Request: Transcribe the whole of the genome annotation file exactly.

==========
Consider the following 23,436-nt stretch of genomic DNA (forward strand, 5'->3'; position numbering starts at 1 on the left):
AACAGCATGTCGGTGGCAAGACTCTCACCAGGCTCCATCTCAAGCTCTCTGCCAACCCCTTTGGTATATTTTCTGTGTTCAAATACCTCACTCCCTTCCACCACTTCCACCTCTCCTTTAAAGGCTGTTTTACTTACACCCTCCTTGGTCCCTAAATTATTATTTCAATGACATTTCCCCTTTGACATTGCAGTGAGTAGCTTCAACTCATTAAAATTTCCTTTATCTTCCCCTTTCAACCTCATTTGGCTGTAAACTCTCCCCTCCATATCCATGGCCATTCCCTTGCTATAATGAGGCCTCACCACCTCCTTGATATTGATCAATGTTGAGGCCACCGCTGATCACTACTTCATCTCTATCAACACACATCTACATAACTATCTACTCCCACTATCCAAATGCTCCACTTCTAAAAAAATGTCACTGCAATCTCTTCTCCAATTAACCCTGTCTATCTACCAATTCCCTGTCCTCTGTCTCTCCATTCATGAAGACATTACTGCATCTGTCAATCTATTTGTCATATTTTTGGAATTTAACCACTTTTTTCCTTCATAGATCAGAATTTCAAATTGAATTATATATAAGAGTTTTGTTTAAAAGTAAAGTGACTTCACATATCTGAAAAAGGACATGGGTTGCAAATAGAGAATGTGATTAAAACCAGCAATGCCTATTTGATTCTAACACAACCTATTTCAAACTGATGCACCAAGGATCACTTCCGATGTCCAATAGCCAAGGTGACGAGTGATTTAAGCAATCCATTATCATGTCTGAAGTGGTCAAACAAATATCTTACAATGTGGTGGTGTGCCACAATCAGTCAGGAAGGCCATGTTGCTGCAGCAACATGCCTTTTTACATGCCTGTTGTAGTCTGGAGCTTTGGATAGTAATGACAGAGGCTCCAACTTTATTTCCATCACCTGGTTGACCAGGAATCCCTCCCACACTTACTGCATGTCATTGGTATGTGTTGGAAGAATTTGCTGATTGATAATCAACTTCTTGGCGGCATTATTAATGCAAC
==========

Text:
Consider the following 23,436-nt stretch of genomic DNA (forward strand, 5'->3'; position numbering starts at 1 on the left):
AACAGCATGTCGGTGGCAAGACTCTCACCAGGCTCCATCTCAAGCTCTCTGCCAACCCCTTTGGTATATTTTCTGTGTTCAAATACCTCACTCCCTTCCACCACTTCCACCTCTCCTTTAAAGGCTGTTTTACTTACACCCTCCTTGGTCCCTAAATTATTATTTCAATGACATTTCCCCTTTGACATTGCAGTGAGTAGCTTCAACTCATTAAAATTTCCTTTATCTTCCCCTTTCAACCTCATTTGGCTGTAAACTCTCCCCTCCATATCCATGGCCATTCCCTTGCTATAATGAGGCCTCACCACCTCCTTGATATTGATCAATGTTGAGGCCACCGCTGATCACTACTTCATCTCTATCAACACACATCTACATAACTATCTACTCCCACTATCCAAATGCTCCACTTCTAAAAAAATGTCACTGCAATCTCTTCTCCAATTAACCCTGTCTATCTACCAATTCCCTGTCCTCTGTCTCTCCATTCATGAAGACATTACTGCATCTGTCAATCTATTTGTCATATTTTTGGAATTTAACCACTTTTTTCCTTCATAGATCAGAATTTCAAATTGAATTATATATAAGAGTTTTGTTTAAAAGTAAAGTGACTTCACATATCTGAAAAAGGACATGGGTTGCAAATAGAGAATGTGATTAAAACCAGCAATGCCTATTTGATTCTAACACAACCTATTTCAAACTGATGCACCAAGGATCACTTCCGATGTCCAATAGCCAAGGTGACGAGTGATTTAAGCAATCCATTATCATGTCTGAAGTGGTCAAACAAATATCTTACAATGTGGTGGTGTGCCACAATCAGTCAGGAAGGCCATGTTGCTGCAGCAACATGCCTTTTTACATGCCTGTTGTAGTCTGGAGCTTTGGATAGTAATGACAGAGGCTCCAACTTTATTTCCATCACCTGGTTGACCAGGAATCCCTCCCACACTTACTGCATGTCATTGGTATGTGTTGGAAGAATTTGCTGATTGATAATCAACTTCTTGGCGGCATTATTAATGCAAC